There are stories that we see pop up again and again in popular cinema, often because they are either immediately relatable to a constant part of the human psyche, or because we have become so familiar with the archetypes at play that we empathize with perspectives that aren’t directly comparable to our own. This is why the success or failure of retelling that sort of story depends entirely on the incidental details beyond the central narrative: setting, secondary characters, and subplots to name a few. This is how Menashe sets itself apart as a story of a widower attempting to raise his son; the emotional resonance is nothing you haven’t seen before, but the cultural packaging is not something normally seen in mainstream cinema.

Menashe, though set in present-day New York, is spoken almost entirely in Yiddish as we catch a glimpse at the cloistered society of Hasidic Jews. Menashe (Menashe Lustig) is a recent widower who is struggling to get his life back together; he works for a terrible boss as a grocery store clerk, he’s constantly making careless and irresponsible mistakes, and, worst of all, his ten-year-old son Rieven (Ruben Niborski) lives with his dead wife’s brother instead of with him. See, in Hasidic tradition, a man cannot raise a child on his own, so until Menashe remarries, he must allow Rieven’s uncle (Yoel Weisshaus) and his family to see to the boy’s upbringing. In light of his wife’s upcoming memorial, Menashe asks the rabbi (Meyer Schwartz) to allow Rieven to stay with Menashe for a week, to which the Rabbi reluctantly agrees.

So what we have here is the set-up for a relatively conventional tale of a masculine struggle to relate to his motherless child, only now the issue is exacerbated by the cultural necessities of Hasidic culture. Women are strictly considered homemakers while men are expected to focus on work outside the home, so Menashe’s love for his son is complicated by the fact that he has never been directly responsible for raising the boy. Menashe drinks and is constantly irresponsible, putting himself and Rieven in danger of physical or economic harm more than once. Much of this may in fact be attributable to his widower’s depression, but the way director Joshua Z. Weinstein chooses to portray Menashe through purely observational and inferential cinematography leaves the complexities of the character open to interpretation, which Menashe Lustig conveys with a remarkable range for someone who has no other film credits to his name.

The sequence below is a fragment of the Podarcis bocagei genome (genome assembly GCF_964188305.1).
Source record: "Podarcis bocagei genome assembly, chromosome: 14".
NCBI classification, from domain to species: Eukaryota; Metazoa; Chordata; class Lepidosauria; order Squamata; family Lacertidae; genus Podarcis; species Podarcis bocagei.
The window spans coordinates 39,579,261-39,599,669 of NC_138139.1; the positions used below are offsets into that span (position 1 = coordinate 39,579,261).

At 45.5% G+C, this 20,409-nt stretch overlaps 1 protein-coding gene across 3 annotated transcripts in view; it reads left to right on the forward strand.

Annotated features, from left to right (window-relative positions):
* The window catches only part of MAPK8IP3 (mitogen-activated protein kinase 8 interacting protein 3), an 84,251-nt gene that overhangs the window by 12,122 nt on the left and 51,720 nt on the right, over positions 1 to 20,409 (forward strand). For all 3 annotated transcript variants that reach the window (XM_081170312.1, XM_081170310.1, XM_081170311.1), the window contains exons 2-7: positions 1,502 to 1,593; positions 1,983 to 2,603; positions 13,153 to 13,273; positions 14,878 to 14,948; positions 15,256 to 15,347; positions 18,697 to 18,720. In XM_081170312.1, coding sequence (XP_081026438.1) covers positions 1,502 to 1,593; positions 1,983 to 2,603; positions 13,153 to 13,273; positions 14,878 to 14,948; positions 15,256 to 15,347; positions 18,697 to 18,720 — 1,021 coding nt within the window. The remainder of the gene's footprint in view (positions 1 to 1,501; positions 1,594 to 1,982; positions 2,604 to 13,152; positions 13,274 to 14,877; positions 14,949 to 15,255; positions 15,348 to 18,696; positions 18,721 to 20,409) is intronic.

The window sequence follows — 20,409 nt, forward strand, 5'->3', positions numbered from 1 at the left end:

There isn’t that much more to say about Menashe—at least in the context of a spoiler-free review—except that it’s a very effective representation of the story it wants to depict. To those of us unfamiliar with Hasidic culture and its norms, the novelty of seeing this cultural experience demonstrated in a narrative form is likely worth the price of admission alone, and the emotional stakes wrapped up in that tale are familiar even as they are articulated through an unfamiliar lens. Single fatherhood is something we have seen visited time and again in popular culture; seeing that same issue examined in the context of another culture that exists alongside other more commonly conveyed American cultures is a unique experience film-goers are not often afforded. Embrace it.